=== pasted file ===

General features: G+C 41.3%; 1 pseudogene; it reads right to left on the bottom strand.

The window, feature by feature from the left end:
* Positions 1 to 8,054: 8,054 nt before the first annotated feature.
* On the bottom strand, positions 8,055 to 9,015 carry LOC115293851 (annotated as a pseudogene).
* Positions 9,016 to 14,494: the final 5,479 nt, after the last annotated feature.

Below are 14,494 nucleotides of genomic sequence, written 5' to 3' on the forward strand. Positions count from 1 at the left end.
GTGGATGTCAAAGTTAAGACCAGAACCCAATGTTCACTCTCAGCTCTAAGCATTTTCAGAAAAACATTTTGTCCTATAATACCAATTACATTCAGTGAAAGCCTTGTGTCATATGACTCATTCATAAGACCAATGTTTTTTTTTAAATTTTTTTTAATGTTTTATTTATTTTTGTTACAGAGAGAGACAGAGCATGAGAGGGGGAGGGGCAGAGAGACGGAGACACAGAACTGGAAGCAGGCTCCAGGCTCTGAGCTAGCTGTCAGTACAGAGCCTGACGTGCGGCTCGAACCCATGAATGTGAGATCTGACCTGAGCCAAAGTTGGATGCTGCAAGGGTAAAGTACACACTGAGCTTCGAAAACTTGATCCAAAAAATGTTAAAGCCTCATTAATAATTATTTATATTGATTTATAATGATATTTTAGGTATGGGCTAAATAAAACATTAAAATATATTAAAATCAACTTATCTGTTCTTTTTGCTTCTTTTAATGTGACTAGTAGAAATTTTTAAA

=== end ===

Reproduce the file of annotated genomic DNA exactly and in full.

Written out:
General features: G+C 41.3%; 1 pseudogene; it reads right to left on the bottom strand.

The window, feature by feature from the left end:
* Positions 1 to 8,054: 8,054 nt before the first annotated feature.
* On the bottom strand, positions 8,055 to 9,015 carry LOC115293851 (annotated as a pseudogene).
* Positions 9,016 to 14,494: the final 5,479 nt, after the last annotated feature.

Below are 14,494 nucleotides of genomic sequence, written 5' to 3' on the forward strand. Positions count from 1 at the left end.
GTGGATGTCAAAGTTAAGACCAGAACCCAATGTTCACTCTCAGCTCTAAGCATTTTCAGAAAAACATTTTGTCCTATAATACCAATTACATTCAGTGAAAGCCTTGTGTCATATGACTCATTCATAAGACCAATGTTTTTTTTTAAATTTTTTTTAATGTTTTATTTATTTTTGTTACAGAGAGAGACAGAGCATGAGAGGGGGAGGGGCAGAGAGACGGAGACACAGAACTGGAAGCAGGCTCCAGGCTCTGAGCTAGCTGTCAGTACAGAGCCTGACGTGCGGCTCGAACCCATGAATGTGAGATCTGACCTGAGCCAAAGTTGGATGCTGCAAGGGTAAAGTACACACTGAGCTTCGAAAACTTGATCCAAAAAATGTTAAAGCCTCATTAATAATTATTTATATTGATTTATAATGATATTTTAGGTATGGGCTAAATAAAACATTAAAATATATTAAAATCAACTTATCTGTTCTTTTTGCTTCTTTTAATGTGACTAGTAGAAATTTTTAAA